Every tank is a fortress in danger of becoming a coffin. Their heavy armor and ample firepower make them special targets for hostile forces equipped with powerful and portable anti-tank weapons. The Type-X uncrewed vehicle is an Estonian-made answer to future battlefields that want the punch of tanks without the risk to human crew.
In February, Type-X makers MILREM debuted the tank-like machine at IDEX, an international arms exhibition in Abu Dhabi. Formally a Robot Combat Vehicle, or RCV, it doesn’t have quite the armored heft or massive gun of a main battle tank, nor does it have the capacity to carry troops. Ultimately, the RCV occupies a space between an automated gun turret and a bomb squad robot.
“The Type-X provides means to breach enemy defensive positions with minimal risk to own troops. If an RCV is lost, its replacement will become purely a logistical nuance, however, lives will have been saved,” said Kuldar Väärsi, CEO of Milrem Robotics, in a release.
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How does the Type-X compare to other tanks?
Since their debut on the battlefields of World War I, tanks have been a durable presence on battlefields. The basic premise, an armored platform that can shrug off shots from most infantry weapons, means tanks require special weapons or obstacles to defeat. The evolution of these weapons, in turn, has led to increasingly heavy armor to protect the humans inside the tanks, which makes maintaining maneuverability a challenge.
Consider the RCV’s specs against those of the M1 Abrams, the definitive tank used by the United States for the past several decades.
The Type-X is 19 feet long, 9.5 feet wide, and just 7 feet tall. It is, in all dimensions, smaller than the M1 Abrams battle tanks used by the United States and other nations, a virtue in part of not having to fit people inside. The weight disparity is even greater; while an M1 weighs in at between 60 and 74 tons (depending on model), the Type-X just weighs 13 tons.
That savings on weight pays off in mobility. The Type-X has a top speed of 50 mph on roads and 31 mph off-roads, making it faster than any configuration of Abrams in either regard. Cementing that off-road ability, the Type-X can also wade through water that is 59 inches deep.
MILREM boasts that the Type-X is well defended against bullets and artillery (if lightly protected against land mines or explosives underneath), but there’s a catch to that protection. Unlike the armored standards for a proper tank, the Type-X is using NATO standards of armor for trucks and light vehicles. It’s not totally lacking armor, but this isn’t a machine built to take a heavy hit and keep fighting.
As for weapons, the Type-X can carry either a 30mm cannon (common among vehicles like the Bradley) or a heavier 50mm cannon. This is still a far cry from the 100mm+ cannon sported by tanks like the Abrams. These weapons make it possible for the Type-X to punch through the armor of most non-tank vehicles, and with the 30mm cannon mounted, the Type-X is even compact enough to be released from a cargo plane and parachuted onto the ground.
Beyond guns, the Type-X can also support a loitering munition launcher or a way to fire drones that can explode into targets like missiles. Taken altogether, the promise of the Type-X is a light armored vehicle that can work in concert with human commanders to support tanks in battle against other vehicles.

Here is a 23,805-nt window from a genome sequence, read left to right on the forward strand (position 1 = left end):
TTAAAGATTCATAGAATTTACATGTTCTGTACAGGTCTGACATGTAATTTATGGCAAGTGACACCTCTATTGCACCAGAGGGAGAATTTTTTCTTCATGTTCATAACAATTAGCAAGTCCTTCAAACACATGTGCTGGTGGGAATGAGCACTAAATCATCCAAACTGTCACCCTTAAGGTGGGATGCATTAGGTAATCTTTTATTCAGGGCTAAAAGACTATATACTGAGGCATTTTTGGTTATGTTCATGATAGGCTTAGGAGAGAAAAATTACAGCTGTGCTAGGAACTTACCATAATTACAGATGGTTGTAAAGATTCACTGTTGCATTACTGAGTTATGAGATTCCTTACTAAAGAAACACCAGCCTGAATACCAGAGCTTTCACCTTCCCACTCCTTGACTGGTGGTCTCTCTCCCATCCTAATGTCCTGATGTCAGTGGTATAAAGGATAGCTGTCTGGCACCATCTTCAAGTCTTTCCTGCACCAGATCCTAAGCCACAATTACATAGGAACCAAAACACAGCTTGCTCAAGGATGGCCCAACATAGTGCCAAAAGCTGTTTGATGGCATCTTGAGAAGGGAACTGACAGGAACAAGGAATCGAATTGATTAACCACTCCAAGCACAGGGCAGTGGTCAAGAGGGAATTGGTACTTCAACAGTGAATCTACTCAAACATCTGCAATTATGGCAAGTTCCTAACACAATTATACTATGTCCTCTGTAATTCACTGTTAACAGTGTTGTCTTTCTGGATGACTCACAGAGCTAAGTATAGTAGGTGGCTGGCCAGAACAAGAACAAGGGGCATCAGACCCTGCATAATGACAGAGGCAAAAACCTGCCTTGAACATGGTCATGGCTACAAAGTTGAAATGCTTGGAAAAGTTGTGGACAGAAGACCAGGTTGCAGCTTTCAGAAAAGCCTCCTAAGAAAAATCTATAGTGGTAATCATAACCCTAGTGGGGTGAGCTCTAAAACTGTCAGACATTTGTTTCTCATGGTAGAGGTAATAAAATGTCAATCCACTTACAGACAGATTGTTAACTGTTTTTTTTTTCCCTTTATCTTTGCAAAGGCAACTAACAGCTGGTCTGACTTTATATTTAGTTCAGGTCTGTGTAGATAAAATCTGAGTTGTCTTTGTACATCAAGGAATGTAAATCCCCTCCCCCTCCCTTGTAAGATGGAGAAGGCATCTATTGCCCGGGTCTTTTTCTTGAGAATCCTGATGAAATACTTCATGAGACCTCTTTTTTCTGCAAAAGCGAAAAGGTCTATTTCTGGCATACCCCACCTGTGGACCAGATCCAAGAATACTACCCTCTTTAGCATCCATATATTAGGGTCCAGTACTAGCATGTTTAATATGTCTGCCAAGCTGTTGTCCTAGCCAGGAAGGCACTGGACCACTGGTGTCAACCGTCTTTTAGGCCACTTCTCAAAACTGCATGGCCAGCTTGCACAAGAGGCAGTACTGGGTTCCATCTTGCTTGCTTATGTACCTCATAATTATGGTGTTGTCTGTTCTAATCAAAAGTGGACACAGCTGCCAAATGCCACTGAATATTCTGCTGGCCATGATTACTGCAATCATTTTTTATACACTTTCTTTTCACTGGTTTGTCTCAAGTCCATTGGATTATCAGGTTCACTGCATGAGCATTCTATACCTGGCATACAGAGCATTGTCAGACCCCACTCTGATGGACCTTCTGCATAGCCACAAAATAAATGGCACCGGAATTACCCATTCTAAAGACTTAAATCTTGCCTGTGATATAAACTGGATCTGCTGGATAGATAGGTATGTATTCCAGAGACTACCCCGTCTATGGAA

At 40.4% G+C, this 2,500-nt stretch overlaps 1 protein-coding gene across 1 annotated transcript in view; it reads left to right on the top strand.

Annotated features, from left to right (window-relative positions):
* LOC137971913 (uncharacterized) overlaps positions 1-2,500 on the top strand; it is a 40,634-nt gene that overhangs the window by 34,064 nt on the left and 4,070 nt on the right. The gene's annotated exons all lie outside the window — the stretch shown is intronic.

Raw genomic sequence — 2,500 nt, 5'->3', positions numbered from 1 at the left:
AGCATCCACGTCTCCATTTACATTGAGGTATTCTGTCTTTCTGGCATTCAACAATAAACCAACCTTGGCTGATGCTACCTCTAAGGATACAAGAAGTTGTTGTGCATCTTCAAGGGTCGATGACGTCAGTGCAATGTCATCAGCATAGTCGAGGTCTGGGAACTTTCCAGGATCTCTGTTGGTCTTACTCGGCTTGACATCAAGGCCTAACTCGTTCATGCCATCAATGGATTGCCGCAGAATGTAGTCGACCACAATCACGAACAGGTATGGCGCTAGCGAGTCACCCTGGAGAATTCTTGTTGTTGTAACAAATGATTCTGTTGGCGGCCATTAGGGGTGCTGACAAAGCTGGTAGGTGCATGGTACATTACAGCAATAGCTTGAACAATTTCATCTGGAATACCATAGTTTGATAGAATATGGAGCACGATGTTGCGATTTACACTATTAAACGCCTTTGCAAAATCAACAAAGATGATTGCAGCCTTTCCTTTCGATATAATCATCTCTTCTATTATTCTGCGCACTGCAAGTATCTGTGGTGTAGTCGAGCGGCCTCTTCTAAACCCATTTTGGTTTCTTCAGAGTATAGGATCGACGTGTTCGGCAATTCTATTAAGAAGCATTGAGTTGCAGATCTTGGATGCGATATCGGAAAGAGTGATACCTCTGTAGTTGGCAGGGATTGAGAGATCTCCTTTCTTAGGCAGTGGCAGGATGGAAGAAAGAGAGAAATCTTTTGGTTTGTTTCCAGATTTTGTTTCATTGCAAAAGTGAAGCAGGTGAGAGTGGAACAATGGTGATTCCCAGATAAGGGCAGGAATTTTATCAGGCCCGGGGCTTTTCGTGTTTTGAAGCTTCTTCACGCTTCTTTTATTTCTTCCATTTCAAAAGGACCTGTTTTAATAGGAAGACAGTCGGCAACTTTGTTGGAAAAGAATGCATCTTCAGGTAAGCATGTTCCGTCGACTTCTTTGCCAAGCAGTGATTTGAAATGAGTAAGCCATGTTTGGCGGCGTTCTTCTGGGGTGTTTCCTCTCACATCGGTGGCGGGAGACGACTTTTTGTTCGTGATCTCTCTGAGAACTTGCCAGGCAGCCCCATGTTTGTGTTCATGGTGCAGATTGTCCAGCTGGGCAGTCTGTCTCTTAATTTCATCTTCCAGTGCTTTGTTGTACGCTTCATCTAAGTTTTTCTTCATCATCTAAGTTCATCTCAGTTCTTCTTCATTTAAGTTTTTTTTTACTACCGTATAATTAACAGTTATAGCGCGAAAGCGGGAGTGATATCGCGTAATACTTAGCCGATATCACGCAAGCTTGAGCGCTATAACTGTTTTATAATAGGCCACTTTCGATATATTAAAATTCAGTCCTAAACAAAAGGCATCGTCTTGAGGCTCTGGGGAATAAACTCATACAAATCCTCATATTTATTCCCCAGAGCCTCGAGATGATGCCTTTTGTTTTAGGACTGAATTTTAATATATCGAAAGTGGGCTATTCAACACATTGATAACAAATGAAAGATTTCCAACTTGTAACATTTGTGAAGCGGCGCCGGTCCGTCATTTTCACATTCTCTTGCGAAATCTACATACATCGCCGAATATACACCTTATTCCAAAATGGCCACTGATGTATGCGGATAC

What does Type-X mean for robot battles?
The Type-X is built to maneuver on its own with sensors and AI guiding it through the battlefield. It stays in contact with a human commander but doesn’t require explicit directions or commands from a person to perform its duties. MILREM describes the Type-X as “entirely robotic,” a “ground-based loyal wingman,” that can advance into battle and take on the brunt of anti-tank weaponry.
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Autonomy in movement is more straightforward: the Type-X is designed to follow other vehicles, to navigate by waypoints plotted on a map, and to detect obstacles with its own sensors and processing. It is unclear, yet, the extent to which a human remotely overseeing the Type-X will control how it finds targets, and when it decides to shoot. It is reasonable to expect a human to make that decision, though nations have yet to agree on a definition of human control for robot weapons.
Estonia’s neighbor, Russia, has had years of developing and fielding uncrewed robots for battle in Syria. This experience informs how they are designing robots for possible conflict against other countries.
“There are 3 projects in Russia that resemble MILREM’s Type X,” says Samuel Bendett, an Analyst at CNA and Adjunct Senior Fellow at CNAS. These include the “Uran-9 that was tested in Syria and that is entering Russian military service; Udar heavy Uncrewed Ground Vehicle based on an [existing armored vehicle] chassis for better protection and integration into existing forces; and Shturm heavy Uncrewed Ground Vehicle based on a T-72 Main Battle Tank chassis that is now under development by the Ministry of Defense.”
How Russia develops its robot vehicles will play a large role in how Estonia, and other countries in NATO, see the need for their own war robots. The ideal target for the Type-X might be another robot tank that doesn’t quite exist yet.